161 Computer conference preview 161 Processor-display is self-cycling 165 Modem on a card 169 Rugged Nova dons uniform 170 Kit provides acoustic terminal 172 Data station adds and records 177 Components review 177 Two-gap head verifies data 180 IC filter goes broadband 184 2-pound battery delivers 100 amps 186 Microwave review 186 Modules put out 250-watt pulses 190 Micrometer tunes coax attenuator 193 Data handling review 193 Small computer is expandable 194 Computer prints directly on film 198 Calculator is interruptible 201 Production equipment review 201 Optical IC printer loads manually 205 Industrial electronics review 205 Warehouse control system uses ICs

    Title R registered U.S. Patent Office; CD copyright 1969 by McGraw-Hill Inc. All rights reserved, including the right to reproduce the contents of this publication In whole or in part.

    Advanced technology

    Technical Articles

    94 Tapping microwave acoustics for better signal processing Surface waves traveling along miniature substrates can meet the signal processing needs of radar, navigation and communication systems J.H. Collins and P.J. Hagon, Autonetics

    Circuit design 104 Designer's casebook • Optical isolation speeds digital data transmission • Two-stage peak-holding circuit stores sub- microsecond pulses • A simplified design approach for hysteresis circuits

    Consumer 108 'Pressing' pictures on holographic tape is fast, inexpensive Holograms, lasers and vinyl strips lend themselves to a rnechancal process for copying visual material Owen Doyle, Electronics staff

    Computers 116 Making a minicomputer superfast Supernova's 300-nsec cycle time stems from two big-machine features—instructions overlapping with execution and a read-only memory Lawrence Seligman, Data General Corp.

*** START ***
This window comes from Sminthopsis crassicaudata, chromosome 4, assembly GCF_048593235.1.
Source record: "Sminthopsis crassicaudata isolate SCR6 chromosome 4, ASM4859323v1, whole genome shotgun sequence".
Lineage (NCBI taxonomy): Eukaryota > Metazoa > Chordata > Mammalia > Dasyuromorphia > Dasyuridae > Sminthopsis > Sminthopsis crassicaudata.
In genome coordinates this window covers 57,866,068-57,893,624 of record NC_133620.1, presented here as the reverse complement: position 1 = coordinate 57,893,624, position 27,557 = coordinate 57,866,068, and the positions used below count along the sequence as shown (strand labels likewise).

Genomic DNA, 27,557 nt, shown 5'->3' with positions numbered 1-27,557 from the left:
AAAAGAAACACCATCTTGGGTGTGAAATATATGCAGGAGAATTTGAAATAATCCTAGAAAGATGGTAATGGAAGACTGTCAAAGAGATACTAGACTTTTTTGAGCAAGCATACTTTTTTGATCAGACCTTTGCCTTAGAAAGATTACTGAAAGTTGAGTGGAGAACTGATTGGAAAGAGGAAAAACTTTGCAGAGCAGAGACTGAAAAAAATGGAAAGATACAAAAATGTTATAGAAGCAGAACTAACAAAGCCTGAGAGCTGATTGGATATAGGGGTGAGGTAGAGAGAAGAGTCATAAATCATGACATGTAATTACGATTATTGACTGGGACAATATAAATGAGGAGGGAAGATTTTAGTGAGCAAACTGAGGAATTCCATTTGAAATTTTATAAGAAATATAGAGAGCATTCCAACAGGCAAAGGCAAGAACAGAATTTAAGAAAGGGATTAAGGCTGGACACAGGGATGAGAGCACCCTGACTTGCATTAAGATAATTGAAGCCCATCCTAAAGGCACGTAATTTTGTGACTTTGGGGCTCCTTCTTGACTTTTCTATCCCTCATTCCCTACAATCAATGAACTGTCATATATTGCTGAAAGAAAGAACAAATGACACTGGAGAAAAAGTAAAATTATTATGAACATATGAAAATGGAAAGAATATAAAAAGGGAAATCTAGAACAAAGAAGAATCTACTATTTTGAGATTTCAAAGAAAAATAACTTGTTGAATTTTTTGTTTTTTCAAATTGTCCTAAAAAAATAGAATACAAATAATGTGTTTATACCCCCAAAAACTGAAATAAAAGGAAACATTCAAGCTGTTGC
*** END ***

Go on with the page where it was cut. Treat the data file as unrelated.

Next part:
Design aids 121 Universal graphs map direct route to mismatched pi and tee filters Charts and nomographs provide practical insight to low-pass filter design. Robert B. Cowdell, General Steam Corp.

    Instrumentation 129 Know your d-a converter's capability Differential amp with offset provides added gain and sensitivity to accurately measure d-a unit's settling time on an oscilloscope James J. Pastoriza, Pastoriza Electronics Inc., and David R. Weller, Bell Telephone Laboratories

    Departments 4 Readers Comment 8 Who's Who in this issue

    14 Who's Who in electronics 22 Meetings 31 Editorial Comment 33 Electronics Newsletter

    53 Index to Activity 75 Washington Newsletter

    208 New Books 212 Technical Abstracts 222 New Literature 233 International Newsletter

    Electronics j November 10, 1969 3

  • Electronics Readers Comment Editor-in-Chief: Donald Christiansen

    Senior staff editors Technical: Stephen E. Scrupski News: Robert Henkel International: Arthur Erikson

    Art director: Gerald Ferguson

    Senior associate editors: Joseph Mittleman, Harry R. Karp Assistant managing editors: H. Thomas Maguire, Howard Wolff, William Bucci, Richard Gundlach, Frederick Corey Special projects e